Background: Gingivitis is an inflammatory phenomenon localized in gingival tissues and histologically characterized by an infiltration of several inflammatory cell populations. The purpose of this study was to characterize, localize, and quantify in situ inflammatory and cytotoxic T lymphocytes using immunolabeled gingival tissue sections in order to specify their implication during human gingivitis, since it is well known that such cells play an important role in the defense against bacterial elements.
Methods: Paraffin gingival tissue sections from 7 patients with gingivitis (G) and from 7 clinically and histologically healthy controls (C) were immunohistochemically stained by specific antibodies (anti-CD45, anti-CD3, anti-CD8, anti-CD20, anti-TIA-1, anti-GrB, and anti-CD68), allowing the quantification of inflammatory cells in upper gingival epithelium (Ep), in the basal epithelium layer (BEp), and in upper connective tissue (CT). Collagen fibers were stained by sirius red F3Ba in order to evaluate, by morphometric and automated image analysis, the surface occupied by collagen bundles and to histologically confirm the absence of pathology of the clinically selected healthy controls.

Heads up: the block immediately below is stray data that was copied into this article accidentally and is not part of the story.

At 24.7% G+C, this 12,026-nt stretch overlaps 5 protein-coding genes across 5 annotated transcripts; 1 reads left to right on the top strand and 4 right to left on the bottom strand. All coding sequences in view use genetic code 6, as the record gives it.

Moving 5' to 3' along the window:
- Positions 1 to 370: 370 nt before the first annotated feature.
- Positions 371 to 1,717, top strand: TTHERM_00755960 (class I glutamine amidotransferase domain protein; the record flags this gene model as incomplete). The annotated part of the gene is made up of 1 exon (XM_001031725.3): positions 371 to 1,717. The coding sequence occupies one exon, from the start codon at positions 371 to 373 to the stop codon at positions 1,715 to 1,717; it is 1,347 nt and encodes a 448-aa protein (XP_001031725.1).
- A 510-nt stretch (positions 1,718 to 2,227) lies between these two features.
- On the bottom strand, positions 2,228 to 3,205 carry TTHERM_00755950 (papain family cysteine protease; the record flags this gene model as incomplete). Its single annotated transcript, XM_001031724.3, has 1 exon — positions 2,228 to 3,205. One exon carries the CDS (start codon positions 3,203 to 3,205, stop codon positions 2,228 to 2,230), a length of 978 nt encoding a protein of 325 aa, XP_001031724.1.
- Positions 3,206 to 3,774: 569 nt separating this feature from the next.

Results: In the gingivitis group, CD45+, CD3+, CD8+, TIA-1+, and GrB+ lymphocyte numbers were significantly increased in Ep (P<0.05); and CD45+, CD3+, and TIA-I+ lymphocyte numbers were significantly increased in BEp (P <0.05) compared respectively to Ep and BEp of group C. In Ep of group G, mean CD8+/CD3+ cell ratio was significantly increased (P<0.05) compared to BEp and CT, and 25% of TIA-1+ cytotoxic cells were activated GrB+ cells.
Conclusions: The present study suggests that intraepithelial cytotoxic T lymphocytes play an important role during gingivitis and CD8 expression and that activation of TIA-1+ cytotoxic cells could be induced in Ep in response to epithelial environment. Thus, gingival epithelial tissue, which is generally only considered as a physical barrier, in fact contains numerous immune cell populations preventing the infiltration of pathogenic elements into the connective tissue. Particular clinical attention must be taken for the preservation of the epithelial tissue integrity.